Have you ever been strolling around an art gallery and seen a female nude with tattoos, or wearing lingerie? Probably not, but search the corners of the internet and you'll find plenty of images of women reclining in poses not that dissimilar from those on the gallery walls. The only difference is one is heralded as fine art and the other would be removed from Instagram faster than you could say 'selfie'.

Digital artist Vanessa Omoregie's CamGirls project explores the tensions between what's considered art and what's considered pornography when it comes to the representation of the female body. Originally conceived on Tumblr, CamGirls is a series of digital collages where self-submitted webcam images are imposed on top of classical works of art.

With CamGirls 2.0 launching this International Women's Day, I spoke to Vanessa about the new project, why the internet is the perfect platform for art, and her plans for the future.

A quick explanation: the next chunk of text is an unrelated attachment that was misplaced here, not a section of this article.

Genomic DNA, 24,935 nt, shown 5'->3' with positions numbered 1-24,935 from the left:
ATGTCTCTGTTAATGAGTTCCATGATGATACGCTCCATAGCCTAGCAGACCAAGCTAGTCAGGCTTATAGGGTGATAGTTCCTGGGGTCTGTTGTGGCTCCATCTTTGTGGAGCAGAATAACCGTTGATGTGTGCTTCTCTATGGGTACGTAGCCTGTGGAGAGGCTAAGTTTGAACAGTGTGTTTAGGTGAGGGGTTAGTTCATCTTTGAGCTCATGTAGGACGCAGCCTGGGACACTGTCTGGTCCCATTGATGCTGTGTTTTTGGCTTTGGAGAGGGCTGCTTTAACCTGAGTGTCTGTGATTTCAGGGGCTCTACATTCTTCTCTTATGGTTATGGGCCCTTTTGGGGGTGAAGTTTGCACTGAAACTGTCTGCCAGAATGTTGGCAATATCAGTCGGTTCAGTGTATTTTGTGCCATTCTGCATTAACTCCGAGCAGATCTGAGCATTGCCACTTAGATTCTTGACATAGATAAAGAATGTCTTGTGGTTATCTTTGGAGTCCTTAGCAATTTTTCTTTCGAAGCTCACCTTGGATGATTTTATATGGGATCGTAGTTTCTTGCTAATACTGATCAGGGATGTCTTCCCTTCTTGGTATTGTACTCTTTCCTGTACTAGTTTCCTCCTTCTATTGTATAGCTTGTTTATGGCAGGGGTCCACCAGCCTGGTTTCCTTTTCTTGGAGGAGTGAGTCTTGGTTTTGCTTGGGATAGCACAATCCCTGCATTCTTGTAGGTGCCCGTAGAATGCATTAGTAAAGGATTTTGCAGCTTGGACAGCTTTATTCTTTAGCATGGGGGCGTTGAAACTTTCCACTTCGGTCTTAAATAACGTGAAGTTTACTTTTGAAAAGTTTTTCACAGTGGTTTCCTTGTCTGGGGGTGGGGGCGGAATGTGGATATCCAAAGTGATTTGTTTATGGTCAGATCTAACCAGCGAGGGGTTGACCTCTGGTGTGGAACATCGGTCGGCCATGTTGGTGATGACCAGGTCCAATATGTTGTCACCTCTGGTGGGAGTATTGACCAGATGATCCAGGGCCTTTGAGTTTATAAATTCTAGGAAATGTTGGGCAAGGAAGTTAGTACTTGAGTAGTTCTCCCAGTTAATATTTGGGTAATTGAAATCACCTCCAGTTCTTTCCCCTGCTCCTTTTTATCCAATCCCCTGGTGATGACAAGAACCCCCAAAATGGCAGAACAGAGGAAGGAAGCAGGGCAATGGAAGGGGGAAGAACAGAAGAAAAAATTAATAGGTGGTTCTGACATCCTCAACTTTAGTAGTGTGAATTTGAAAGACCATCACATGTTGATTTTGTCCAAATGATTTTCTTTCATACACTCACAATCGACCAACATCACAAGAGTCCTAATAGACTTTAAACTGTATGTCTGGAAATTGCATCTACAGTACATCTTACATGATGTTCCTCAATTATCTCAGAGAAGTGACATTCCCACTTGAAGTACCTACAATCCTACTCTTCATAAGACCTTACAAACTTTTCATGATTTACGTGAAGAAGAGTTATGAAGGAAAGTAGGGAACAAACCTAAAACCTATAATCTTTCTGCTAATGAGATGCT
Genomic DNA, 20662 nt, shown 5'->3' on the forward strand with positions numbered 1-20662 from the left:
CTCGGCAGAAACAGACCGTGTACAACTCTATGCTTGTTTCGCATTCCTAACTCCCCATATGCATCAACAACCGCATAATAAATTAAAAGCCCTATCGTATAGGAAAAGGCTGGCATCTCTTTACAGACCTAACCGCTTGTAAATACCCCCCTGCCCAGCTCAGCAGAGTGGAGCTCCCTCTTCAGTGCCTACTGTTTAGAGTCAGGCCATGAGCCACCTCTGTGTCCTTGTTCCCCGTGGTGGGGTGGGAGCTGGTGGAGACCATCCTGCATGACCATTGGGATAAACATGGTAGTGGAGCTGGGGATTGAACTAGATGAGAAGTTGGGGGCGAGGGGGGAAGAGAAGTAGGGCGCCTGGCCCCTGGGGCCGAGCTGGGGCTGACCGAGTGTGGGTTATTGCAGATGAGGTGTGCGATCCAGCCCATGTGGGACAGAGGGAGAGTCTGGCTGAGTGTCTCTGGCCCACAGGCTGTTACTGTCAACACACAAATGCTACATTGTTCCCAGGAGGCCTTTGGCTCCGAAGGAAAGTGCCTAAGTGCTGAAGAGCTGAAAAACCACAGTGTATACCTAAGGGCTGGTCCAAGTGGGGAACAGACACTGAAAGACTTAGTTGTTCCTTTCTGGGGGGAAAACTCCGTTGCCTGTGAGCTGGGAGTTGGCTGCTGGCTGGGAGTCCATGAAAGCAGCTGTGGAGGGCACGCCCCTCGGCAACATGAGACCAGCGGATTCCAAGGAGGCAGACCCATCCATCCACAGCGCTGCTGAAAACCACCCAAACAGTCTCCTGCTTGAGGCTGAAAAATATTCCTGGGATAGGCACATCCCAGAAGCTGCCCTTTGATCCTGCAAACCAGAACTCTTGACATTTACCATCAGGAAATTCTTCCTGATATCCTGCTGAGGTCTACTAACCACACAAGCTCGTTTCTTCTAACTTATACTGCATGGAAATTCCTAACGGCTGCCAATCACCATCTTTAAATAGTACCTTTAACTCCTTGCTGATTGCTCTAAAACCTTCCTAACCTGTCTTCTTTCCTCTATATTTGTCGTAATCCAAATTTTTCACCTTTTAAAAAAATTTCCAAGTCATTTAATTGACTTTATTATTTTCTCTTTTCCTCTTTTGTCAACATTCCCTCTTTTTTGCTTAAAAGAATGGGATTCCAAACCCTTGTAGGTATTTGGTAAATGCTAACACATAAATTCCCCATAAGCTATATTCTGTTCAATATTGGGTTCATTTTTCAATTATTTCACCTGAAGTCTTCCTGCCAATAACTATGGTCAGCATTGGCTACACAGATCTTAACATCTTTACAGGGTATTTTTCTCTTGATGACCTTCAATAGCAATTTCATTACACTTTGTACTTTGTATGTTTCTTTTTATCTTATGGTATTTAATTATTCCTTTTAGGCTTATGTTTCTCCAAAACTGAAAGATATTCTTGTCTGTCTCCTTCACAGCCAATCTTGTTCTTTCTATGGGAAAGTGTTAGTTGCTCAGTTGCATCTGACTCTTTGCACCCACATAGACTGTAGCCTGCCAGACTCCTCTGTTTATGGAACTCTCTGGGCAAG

Tell me a bit about yourself?

I grew up in South London, I've been here my whole life, I studied fashion promotion at University of the Creative Arts and I did a fashion diploma at London College of Fashion. I've always been interested in digital presence, or digital culture and how technology works, that's how I started creating collages and platforms online.

You initially started the CamGirls project on Tumblr in 2013 and then you stopped for a while. Why relaunch now?

I was still at school when I launched CamGirls 1.0, I hadn't even gone to university yet so I was still very much learning about art practise and how to use things like Photoshop and InDesign. People kept asking me where it was going and I didn't even know the answers myself at that point. With this relaunch I've thought about new ways that this could work - now that I've had the space to grow my craft and think a bit more about digital art I can approach it with more clarity and direction. I've also taken it off Tumblr and built its own platform so that it's not just a Tumblr project anymore.